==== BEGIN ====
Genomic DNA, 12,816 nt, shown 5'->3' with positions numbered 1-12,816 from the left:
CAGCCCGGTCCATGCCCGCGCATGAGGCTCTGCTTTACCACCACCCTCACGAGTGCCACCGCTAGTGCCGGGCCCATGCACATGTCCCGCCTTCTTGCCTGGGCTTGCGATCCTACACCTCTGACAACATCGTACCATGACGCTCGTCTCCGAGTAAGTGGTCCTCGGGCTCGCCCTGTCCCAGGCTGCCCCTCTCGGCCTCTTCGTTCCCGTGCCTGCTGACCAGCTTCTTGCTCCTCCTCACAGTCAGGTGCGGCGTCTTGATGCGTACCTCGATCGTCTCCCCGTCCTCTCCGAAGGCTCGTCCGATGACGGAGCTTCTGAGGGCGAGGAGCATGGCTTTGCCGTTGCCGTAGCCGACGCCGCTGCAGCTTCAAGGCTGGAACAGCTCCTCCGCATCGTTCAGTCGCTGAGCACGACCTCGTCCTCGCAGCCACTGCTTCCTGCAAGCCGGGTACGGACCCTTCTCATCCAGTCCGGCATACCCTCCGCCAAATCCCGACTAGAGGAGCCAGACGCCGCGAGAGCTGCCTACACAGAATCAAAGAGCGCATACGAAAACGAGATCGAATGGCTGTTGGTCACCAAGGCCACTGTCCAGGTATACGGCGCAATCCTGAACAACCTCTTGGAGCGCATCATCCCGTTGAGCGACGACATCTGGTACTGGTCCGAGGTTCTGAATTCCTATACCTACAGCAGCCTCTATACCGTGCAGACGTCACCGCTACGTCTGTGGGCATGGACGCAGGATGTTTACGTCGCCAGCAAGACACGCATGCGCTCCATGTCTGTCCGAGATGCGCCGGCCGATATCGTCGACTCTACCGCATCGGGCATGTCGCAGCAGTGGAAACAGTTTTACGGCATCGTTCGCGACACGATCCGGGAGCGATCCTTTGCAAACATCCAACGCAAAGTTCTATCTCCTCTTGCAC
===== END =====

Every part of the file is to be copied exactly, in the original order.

Genomic DNA, 12,816 nt, shown 5'->3' with positions numbered 1-12,816 from the left:
CAGCCCGGTCCATGCCCGCGCATGAGGCTCTGCTTTACCACCACCCTCACGAGTGCCACCGCTAGTGCCGGGCCCATGCACATGTCCCGCCTTCTTGCCTGGGCTTGCGATCCTACACCTCTGACAACATCGTACCATGACGCTCGTCTCCGAGTAAGTGGTCCTCGGGCTCGCCCTGTCCCAGGCTGCCCCTCTCGGCCTCTTCGTTCCCGTGCCTGCTGACCAGCTTCTTGCTCCTCCTCACAGTCAGGTGCGGCGTCTTGATGCGTACCTCGATCGTCTCCCCGTCCTCTCCGAAGGCTCGTCCGATGACGGAGCTTCTGAGGGCGAGGAGCATGGCTTTGCCGTTGCCGTAGCCGACGCCGCTGCAGCTTCAAGGCTGGAACAGCTCCTCCGCATCGTTCAGTCGCTGAGCACGACCTCGTCCTCGCAGCCACTGCTTCCTGCAAGCCGGGTACGGACCCTTCTCATCCAGTCCGGCATACCCTCCGCCAAATCCCGACTAGAGGAGCCAGACGCCGCGAGAGCTGCCTACACAGAATCAAAGAGCGCATACGAAAACGAGATCGAATGGCTGTTGGTCACCAAGGCCACTGTCCAGGTATACGGCGCAATCCTGAACAACCTCTTGGAGCGCATCATCCCGTTGAGCGACGACATCTGGTACTGGTCCGAGGTTCTGAATTCCTATACCTACAGCAGCCTCTATACCGTGCAGACGTCACCGCTACGTCTGTGGGCATGGACGCAGGATGTTTACGTCGCCAGCAAGACACGCATGCGCTCCATGTCTGTCCGAGATGCGCCGGCCGATATCGTCGACTCTACCGCATCGGGCATGTCGCAGCAGTGGAAACAGTTTTACGGCATCGTTCGCGACACGATCCGGGAGCGATCCTTTGCAAACATCCAACGCAAAGTTCTATCTCCTCTTGCAC